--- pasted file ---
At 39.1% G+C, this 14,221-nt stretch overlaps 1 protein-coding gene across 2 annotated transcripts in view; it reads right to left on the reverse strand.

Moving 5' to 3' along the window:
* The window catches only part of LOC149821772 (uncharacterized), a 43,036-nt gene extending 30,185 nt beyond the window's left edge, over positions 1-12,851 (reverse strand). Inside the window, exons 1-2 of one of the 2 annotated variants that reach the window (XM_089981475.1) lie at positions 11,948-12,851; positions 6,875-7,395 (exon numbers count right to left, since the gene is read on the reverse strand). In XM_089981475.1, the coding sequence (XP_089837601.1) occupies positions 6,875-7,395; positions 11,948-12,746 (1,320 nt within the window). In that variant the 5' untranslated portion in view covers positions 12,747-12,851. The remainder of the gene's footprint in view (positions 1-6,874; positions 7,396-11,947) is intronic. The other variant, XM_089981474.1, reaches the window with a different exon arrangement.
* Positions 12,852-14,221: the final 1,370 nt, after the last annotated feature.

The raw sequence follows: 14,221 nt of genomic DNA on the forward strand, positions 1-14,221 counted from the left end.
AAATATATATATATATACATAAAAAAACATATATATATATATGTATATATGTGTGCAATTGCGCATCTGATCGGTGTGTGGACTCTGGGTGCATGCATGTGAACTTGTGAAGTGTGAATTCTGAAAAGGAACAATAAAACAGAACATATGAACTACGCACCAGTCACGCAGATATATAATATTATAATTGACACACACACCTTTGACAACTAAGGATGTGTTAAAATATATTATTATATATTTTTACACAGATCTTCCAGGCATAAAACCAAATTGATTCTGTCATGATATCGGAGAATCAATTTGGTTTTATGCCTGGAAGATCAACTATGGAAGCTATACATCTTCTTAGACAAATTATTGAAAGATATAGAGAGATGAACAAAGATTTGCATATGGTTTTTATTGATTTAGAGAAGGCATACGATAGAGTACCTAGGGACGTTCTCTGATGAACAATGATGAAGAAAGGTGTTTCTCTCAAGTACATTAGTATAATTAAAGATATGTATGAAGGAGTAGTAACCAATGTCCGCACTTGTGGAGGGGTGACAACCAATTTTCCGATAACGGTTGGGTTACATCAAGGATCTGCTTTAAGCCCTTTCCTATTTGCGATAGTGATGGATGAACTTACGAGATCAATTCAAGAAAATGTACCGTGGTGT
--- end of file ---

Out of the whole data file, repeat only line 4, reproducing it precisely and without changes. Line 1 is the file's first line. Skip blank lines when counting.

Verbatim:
* Positions 12,852-14,221: the final 1,370 nt, after the last annotated feature.